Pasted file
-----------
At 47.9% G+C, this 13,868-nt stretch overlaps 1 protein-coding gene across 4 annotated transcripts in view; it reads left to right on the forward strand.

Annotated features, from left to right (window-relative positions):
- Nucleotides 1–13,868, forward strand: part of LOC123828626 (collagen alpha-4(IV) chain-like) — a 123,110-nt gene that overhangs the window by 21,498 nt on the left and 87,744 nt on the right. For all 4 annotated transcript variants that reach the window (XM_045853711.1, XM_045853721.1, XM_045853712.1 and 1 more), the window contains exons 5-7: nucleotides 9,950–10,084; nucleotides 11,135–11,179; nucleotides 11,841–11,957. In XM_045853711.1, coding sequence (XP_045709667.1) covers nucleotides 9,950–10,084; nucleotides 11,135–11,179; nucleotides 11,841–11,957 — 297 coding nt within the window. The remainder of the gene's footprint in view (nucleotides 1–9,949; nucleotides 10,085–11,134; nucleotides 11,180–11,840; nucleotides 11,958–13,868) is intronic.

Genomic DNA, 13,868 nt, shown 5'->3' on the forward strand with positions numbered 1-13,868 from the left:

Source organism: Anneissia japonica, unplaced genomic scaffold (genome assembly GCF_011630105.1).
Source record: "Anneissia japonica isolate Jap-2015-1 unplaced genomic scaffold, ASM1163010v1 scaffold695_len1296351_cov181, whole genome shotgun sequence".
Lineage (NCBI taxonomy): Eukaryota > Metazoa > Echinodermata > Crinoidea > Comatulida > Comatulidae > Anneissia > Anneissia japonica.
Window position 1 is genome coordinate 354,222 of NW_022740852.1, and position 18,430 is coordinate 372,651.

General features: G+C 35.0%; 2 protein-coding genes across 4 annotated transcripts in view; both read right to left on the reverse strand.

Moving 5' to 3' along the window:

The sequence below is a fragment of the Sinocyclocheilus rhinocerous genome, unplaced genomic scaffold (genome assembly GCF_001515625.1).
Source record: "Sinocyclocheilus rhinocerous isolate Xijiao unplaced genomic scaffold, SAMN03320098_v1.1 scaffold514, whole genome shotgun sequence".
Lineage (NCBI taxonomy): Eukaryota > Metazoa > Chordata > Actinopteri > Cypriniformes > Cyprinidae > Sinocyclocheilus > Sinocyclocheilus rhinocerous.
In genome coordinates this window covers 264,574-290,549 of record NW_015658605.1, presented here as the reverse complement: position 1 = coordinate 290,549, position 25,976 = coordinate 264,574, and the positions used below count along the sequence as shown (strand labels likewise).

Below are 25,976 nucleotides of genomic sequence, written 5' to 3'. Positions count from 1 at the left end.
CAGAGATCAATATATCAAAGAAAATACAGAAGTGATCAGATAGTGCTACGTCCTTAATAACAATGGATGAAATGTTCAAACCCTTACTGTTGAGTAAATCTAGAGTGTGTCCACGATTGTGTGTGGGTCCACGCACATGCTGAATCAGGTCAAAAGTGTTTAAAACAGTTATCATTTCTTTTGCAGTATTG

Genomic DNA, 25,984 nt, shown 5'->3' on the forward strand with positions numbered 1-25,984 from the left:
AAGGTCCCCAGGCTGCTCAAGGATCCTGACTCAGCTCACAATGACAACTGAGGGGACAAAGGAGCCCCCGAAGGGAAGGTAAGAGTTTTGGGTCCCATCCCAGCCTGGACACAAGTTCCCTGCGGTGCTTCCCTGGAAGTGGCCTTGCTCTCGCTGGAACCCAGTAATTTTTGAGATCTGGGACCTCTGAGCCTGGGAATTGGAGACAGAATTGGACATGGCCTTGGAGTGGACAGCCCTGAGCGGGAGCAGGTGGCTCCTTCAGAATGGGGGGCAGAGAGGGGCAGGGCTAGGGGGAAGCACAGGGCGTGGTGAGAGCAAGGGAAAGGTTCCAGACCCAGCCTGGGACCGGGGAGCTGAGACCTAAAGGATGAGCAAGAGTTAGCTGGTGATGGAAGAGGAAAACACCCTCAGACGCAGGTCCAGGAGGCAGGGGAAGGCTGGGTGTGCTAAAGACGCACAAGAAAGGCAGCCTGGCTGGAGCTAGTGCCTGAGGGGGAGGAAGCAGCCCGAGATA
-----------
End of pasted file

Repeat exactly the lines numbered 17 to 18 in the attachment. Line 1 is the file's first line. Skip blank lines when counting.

Genomic DNA, 25,984 nt, shown 5'->3' on the forward strand with positions numbered 1-25,984 from the left:
AAGGTCCCCAGGCTGCTCAAGGATCCTGACTCAGCTCACAATGACAACTGAGGGGACAAAGGAGCCCCCGAAGGGAAGGTAAGAGTTTTGGGTCCCATCCCAGCCTGGACACAAGTTCCCTGCGGTGCTTCCCTGGAAGTGGCCTTGCTCTCGCTGGAACCCAGTAATTTTTGAGATCTGGGACCTCTGAGCCTGGGAATTGGAGACAGAATTGGACATGGCCTTGGAGTGGACAGCCCTGAGCGGGAGCAGGTGGCTCCTTCAGAATGGGGGGCAGAGAGGGGCAGGGCTAGGGGGAAGCACAGGGCGTGGTGAGAGCAAGGGAAAGGTTCCAGACCCAGCCTGGGACCGGGGAGCTGAGACCTAAAGGATGAGCAAGAGTTAGCTGGTGATGGAAGAGGAAAACACCCTCAGACGCAGGTCCAGGAGGCAGGGGAAGGCTGGGTGTGCTAAAGACGCACAAGAAAGGCAGCCTGGCTGGAGCTAGTGCCTGAGGGGGAGGAAGCAGCCCGAGATA